I really started to find out how nice people around here were when I had the Dirctlink guy come out to see if we could get wireless internet. Big Jim was sorry that there wasn’t a way, but was very conversational, and spoke about how he lived in the area for over 30 years. The conversation moved to our troubles, and one of which being our well. The guy actually walked around with me, and checked out some stuff in the basement trying to figure out what was wrong with our water pressure. I mean, this guy was here like 45 minutes or more, AFTER he told us he couldn’t service our home with internet. No way in Florida would anyone do that! They’d jump in there truck and goof off until the next appointment, not help someone with an unrelated matter!
Of course, lets not forget my truck breaking down. Oh boy, that was a day. My truck broke down on the way back from the bus stop, in the middle of nowhere. Hubby was off on a special assignment shuffling dignitaries around and couldn’t come home. I knew NO ONE here to get a ride home with. It is twelve miles from the bus stop to home. A long walk that I wasn’t looking forward to. Then of course, I had no way to get my truck home, nor to pick up my son from school (30 miles from home). About 15-20 minutes sitting there waiting for hubby to call me back to possibly find a tow truck for me, a woman who I’ve seen at the bus stop pulled over to ask what was wrong. She was soooooo nice. Not only did she flag down a guy who was also taking his son to school to give me a ride home (she couldn’t as she had a Dr. appt.), but she volunteered to pick my son up from school that day AND take him & pick him up until my car was fixed. Debbie was a savior that day and really changed my outlook on people. She went a couple miles out of her way everyday for a week for me & my son. It was also great cuz her son is in the same grade as mine and in a few classes together. To make the whole disastrous truck breaking down thing even less stressful, later that evening when hubby got home, the guy, Bill, who gave me a ride, helped hubby tow my truck with his truck. How awesome is that?! It’s also cool because even though his son is a grade below mine, they’re in study hall together, and ride the bus. My boy is making some friends. I’m sure it has alot to do with the kindness of the kids out here as well.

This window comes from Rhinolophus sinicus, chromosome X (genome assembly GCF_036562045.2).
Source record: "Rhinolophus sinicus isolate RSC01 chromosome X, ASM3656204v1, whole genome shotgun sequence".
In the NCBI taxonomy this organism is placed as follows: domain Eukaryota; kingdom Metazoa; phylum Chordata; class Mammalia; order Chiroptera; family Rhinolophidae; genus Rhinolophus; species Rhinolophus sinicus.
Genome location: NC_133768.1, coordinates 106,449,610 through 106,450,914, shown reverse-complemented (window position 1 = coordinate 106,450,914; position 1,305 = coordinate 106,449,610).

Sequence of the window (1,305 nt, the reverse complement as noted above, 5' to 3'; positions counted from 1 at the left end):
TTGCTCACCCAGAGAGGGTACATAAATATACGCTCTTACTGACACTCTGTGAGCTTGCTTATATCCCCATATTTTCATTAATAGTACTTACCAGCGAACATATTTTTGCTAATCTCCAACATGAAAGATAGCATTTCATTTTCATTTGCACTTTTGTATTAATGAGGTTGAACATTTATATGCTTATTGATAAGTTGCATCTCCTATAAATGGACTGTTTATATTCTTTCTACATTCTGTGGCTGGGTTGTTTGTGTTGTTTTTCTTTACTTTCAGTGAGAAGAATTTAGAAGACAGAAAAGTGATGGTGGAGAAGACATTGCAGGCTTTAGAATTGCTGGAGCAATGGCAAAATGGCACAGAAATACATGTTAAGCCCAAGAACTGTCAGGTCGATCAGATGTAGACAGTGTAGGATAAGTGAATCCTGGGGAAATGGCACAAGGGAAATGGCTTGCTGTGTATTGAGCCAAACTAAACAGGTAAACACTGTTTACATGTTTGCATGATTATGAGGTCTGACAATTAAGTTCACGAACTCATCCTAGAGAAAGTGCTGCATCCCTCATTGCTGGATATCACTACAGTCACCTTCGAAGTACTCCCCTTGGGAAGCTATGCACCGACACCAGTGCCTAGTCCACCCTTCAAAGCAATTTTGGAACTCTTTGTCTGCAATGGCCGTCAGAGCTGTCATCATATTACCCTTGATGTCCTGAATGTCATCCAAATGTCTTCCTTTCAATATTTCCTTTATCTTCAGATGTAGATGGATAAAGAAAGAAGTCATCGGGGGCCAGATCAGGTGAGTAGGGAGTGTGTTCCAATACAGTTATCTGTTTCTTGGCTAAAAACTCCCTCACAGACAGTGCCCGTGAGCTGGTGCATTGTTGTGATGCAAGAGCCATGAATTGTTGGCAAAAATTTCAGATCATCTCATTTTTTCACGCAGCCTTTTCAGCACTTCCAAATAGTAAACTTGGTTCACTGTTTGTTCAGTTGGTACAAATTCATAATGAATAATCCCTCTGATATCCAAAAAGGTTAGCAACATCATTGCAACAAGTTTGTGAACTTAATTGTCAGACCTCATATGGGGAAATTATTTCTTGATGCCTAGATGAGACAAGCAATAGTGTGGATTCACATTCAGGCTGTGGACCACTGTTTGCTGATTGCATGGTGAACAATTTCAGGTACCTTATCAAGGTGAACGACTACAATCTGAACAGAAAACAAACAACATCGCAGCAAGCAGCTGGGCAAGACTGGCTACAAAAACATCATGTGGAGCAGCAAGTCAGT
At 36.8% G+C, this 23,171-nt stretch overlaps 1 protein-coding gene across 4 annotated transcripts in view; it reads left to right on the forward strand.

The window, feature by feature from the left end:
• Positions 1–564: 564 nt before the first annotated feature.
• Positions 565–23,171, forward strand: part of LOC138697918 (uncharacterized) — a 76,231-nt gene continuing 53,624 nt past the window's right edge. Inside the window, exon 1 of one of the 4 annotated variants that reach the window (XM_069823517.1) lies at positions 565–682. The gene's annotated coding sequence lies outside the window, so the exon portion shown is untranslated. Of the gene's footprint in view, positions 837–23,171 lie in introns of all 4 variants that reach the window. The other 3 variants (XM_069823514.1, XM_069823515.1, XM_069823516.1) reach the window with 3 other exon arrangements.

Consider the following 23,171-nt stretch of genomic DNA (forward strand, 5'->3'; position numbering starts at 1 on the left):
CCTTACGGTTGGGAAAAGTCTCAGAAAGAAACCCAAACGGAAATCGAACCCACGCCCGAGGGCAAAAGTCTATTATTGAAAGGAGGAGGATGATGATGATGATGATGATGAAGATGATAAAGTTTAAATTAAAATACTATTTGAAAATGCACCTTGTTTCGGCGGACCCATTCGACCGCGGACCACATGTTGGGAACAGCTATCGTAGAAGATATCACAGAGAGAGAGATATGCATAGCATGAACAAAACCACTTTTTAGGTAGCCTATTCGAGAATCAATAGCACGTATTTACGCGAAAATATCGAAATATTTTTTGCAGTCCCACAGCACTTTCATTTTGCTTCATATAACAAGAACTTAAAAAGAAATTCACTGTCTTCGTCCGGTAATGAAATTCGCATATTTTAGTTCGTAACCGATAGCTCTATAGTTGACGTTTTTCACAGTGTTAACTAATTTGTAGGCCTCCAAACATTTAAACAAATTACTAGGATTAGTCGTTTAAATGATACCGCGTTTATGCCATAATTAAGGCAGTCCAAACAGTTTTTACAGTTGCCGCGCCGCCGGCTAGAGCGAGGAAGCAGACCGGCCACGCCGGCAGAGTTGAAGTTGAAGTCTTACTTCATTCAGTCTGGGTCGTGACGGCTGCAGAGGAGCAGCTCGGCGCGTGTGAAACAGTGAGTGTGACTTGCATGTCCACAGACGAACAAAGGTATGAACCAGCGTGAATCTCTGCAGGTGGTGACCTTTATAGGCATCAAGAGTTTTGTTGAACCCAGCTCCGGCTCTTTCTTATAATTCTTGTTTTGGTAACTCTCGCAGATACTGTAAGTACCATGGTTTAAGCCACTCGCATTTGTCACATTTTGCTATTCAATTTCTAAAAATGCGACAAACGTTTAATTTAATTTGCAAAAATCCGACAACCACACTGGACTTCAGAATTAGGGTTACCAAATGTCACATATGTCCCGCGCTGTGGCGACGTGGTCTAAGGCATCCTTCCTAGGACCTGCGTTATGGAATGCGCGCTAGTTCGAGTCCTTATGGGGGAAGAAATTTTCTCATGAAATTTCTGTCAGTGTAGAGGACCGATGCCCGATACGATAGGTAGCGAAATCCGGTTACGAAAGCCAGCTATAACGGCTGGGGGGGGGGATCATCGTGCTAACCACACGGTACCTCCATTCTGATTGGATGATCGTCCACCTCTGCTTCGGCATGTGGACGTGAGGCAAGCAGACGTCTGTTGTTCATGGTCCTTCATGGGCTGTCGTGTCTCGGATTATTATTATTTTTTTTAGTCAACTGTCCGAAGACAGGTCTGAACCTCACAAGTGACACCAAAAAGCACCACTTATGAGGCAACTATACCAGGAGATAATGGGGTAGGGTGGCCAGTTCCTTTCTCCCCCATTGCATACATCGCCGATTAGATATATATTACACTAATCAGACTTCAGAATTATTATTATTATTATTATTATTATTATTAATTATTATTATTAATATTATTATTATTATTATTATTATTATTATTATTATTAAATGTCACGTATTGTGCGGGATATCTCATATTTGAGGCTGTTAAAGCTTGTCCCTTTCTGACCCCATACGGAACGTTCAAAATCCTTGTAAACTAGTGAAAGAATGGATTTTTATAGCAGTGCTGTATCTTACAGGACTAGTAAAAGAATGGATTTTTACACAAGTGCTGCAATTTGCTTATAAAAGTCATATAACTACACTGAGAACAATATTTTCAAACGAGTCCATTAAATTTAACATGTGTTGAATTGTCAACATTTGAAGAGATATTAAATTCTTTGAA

Boy, do I really need to make these guys some thank you cookies!
One last thing that really makes me liking the people out here a helluva lot more than Florida is, when hubby was out working on the fuel pump, one of the bolts on the tank cover snapped. Oddly, a while later a guy pulled into the driveway. He said he was neighbors with Bill and wanted to stop by to introduce himself. When the guy found out that he had a bolt break, he was like, “Come with me, we’ll find someone with one”. They went off to a couple houses, and Willie down the street had the right bolt. We didn’t have to make a third trip into the city (a 3 hr jaunt, mind you) for another part!
Hubby was told, that around here, since it’s so far to the city that if you need something, you ask a neighbor. If your neighbor doesn’t have what you’re looking for, he’ll know someone who does. You save things around here. Parts, tools, equipment, etc. in case your neighbor needs something. If someone needs to borrow your chainsaw, you do, cuz next month, you may need to borrow their backhoe. It’s just a wonderful experience, and something that is just so foreign to me.
Kindness. Helpfulness. Courtesy…. Amazing!